Bipolar

Bipolar

What do Vincent van Gogh, Ernest Hemingway, Axel Rose, Sting, Virginia Woolf, and Lord Byron have in common They are all famous, and it is believed, that they all have suffered from bipolar (Mondimore 1999). Bipolar is like a cancer of the mind, with treatment it can go into remission, but inevitably it always comes back. Bipolar has many forms, and doesn?t discriminate against gender or race (American Psychiatric Association 1994). Medications, therapy, and a support team help patients to deal with the ups and downs, and lead a normal life.

Mania is one of the main, and the most destructive, symptoms of bipolar (Mondimore 1999). The manic phase of bipolar can start out wonderful for a patient, especially when coming right out of a depression. The good feeling of mania is often short lived, and is replaced quickly with anger and irritability. As the patient climbs higher into mania they start lashing out in anger, and sometimes violence. As mania progresses the patient usually feels as if they are thinking very clear, and mental processes are moving fast. Soon, clear thinking turns into uncontrollable racing thoughts.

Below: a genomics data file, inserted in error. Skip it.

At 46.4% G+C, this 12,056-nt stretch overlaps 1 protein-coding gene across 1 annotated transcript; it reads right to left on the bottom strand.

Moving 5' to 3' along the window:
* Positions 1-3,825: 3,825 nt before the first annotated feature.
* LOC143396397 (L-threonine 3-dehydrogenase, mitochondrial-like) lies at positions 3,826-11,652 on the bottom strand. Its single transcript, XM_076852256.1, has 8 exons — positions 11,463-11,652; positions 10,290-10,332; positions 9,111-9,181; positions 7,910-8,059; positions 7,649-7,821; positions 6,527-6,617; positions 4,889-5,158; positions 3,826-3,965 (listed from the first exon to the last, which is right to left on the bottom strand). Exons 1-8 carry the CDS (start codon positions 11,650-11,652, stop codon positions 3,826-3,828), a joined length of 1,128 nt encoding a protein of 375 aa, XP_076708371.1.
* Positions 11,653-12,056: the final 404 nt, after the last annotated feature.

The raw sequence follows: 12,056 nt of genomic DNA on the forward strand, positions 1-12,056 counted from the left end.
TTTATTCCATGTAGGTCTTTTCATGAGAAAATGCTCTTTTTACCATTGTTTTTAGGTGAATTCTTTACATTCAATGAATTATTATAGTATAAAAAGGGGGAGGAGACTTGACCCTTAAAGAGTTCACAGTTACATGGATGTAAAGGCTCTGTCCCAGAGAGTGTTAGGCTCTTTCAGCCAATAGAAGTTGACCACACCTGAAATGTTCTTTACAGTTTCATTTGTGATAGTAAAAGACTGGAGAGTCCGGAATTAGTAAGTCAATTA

Other symptoms of Mania include extravagant

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